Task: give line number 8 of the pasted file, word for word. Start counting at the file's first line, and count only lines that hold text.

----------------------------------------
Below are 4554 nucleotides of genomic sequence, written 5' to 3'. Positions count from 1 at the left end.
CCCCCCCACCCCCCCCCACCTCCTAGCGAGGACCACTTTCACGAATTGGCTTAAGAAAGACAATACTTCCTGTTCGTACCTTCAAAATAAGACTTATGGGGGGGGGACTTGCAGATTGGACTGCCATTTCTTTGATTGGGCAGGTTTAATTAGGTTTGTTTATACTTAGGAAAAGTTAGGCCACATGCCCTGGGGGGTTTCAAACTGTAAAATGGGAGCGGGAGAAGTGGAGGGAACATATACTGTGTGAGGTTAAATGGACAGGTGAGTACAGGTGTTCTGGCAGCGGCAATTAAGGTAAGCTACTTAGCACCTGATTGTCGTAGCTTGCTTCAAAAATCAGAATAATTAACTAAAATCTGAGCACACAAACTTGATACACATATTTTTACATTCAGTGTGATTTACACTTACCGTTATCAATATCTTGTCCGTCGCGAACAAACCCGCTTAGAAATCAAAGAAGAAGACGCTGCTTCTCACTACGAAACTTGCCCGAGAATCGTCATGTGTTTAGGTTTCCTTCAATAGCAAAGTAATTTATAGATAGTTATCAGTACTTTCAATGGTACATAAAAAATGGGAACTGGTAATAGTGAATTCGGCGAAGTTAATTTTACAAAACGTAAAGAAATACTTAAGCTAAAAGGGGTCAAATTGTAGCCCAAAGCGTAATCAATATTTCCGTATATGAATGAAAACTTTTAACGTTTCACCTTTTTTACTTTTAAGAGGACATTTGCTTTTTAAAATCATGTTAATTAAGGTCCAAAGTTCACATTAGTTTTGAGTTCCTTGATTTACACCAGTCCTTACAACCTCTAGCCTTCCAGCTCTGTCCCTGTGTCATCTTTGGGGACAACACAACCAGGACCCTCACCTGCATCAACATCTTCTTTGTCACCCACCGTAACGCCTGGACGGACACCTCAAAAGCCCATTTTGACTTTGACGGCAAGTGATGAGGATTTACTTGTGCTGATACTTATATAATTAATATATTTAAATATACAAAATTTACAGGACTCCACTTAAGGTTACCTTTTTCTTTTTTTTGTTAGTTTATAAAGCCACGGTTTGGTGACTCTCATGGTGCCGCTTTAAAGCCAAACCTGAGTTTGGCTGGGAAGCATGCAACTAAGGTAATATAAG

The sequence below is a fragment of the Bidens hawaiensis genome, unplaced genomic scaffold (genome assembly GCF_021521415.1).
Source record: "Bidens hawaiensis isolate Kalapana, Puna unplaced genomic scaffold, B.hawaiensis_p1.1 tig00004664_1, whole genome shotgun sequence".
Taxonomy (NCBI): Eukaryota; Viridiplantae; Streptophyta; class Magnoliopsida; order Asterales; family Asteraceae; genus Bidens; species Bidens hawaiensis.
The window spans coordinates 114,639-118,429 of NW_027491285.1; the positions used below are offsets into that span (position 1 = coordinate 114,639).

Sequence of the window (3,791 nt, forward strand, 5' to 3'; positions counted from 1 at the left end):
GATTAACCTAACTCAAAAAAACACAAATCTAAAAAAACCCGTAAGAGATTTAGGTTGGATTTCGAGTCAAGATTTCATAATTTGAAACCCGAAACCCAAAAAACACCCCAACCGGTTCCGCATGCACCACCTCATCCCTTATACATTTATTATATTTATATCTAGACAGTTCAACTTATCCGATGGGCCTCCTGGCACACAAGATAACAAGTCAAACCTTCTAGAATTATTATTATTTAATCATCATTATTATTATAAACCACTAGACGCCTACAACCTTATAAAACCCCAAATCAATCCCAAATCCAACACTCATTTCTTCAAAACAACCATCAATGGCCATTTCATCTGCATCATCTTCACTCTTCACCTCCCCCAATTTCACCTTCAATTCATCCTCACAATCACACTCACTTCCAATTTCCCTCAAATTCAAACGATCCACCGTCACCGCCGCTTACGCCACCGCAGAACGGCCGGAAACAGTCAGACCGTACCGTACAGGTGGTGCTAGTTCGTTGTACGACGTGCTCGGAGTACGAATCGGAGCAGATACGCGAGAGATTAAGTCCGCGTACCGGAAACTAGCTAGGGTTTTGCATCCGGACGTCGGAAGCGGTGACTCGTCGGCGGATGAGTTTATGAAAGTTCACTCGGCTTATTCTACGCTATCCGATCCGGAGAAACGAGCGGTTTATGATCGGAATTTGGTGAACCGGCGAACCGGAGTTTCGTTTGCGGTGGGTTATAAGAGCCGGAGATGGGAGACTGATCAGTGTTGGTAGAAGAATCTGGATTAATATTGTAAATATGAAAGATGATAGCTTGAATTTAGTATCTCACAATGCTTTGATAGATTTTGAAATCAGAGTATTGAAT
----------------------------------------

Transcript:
GATTAACCTAACTCAAAAAAACACAAATCTAAAAAAACCCGTAAGAGATTTAGGTTGGATTTCGAGTCAAGATTTCATAATTTGAAACCCGAAACCCAAAAAACACCCCAACCGGTTCCGCATGCACCACCTCATCCCTTATACATTTATTATATTTATATCTAGACAGTTCAACTTATCCGATGGGCCTCCTGGCACACAAGATAACAAGTCAAACCTTCTAGAATTATTATTATTTAATCATCATTATTATTATAAACCACTAGACGCCTACAACCTTATAAAACCCCAAATCAATCCCAAATCCAACACTCATTTCTTCAAAACAACCATCAATGGCCATTTCATCTGCATCATCTTCACTCTTCACCTCCCCCAATTTCACCTTCAATTCATCCTCACAATCACACTCACTTCCAATTTCCCTCAAATTCAAACGATCCACCGTCACCGCCGCTTACGCCACCGCAGAACGGCCGGAAACAGTCAGACCGTACCGTACAGGTGGTGCTAGTTCGTTGTACGACGTGCTCGGAGTACGAATCGGAGCAGATACGCGAGAGATTAAGTCCGCGTACCGGAAACTAGCTAGGGTTTTGCATCCGGACGTCGGAAGCGGTGACTCGTCGGCGGATGAGTTTATGAAAGTTCACTCGGCTTATTCTACGCTATCCGATCCGGAGAAACGAGCGGTTTATGATCGGAATTTGGTGAACCGGCGAACCGGAGTTTCGTTTGCGGTGGGTTATAAGAGCCGGAGATGGGAGACTGATCAGTGTTGGTAGAAGAATCTGGATTAATATTGTAAATATGAAAGATGATAGCTTGAATTTAGTATCTCACAATGCTTTGATAGATTTTGAAATCAGAGTATTGAAT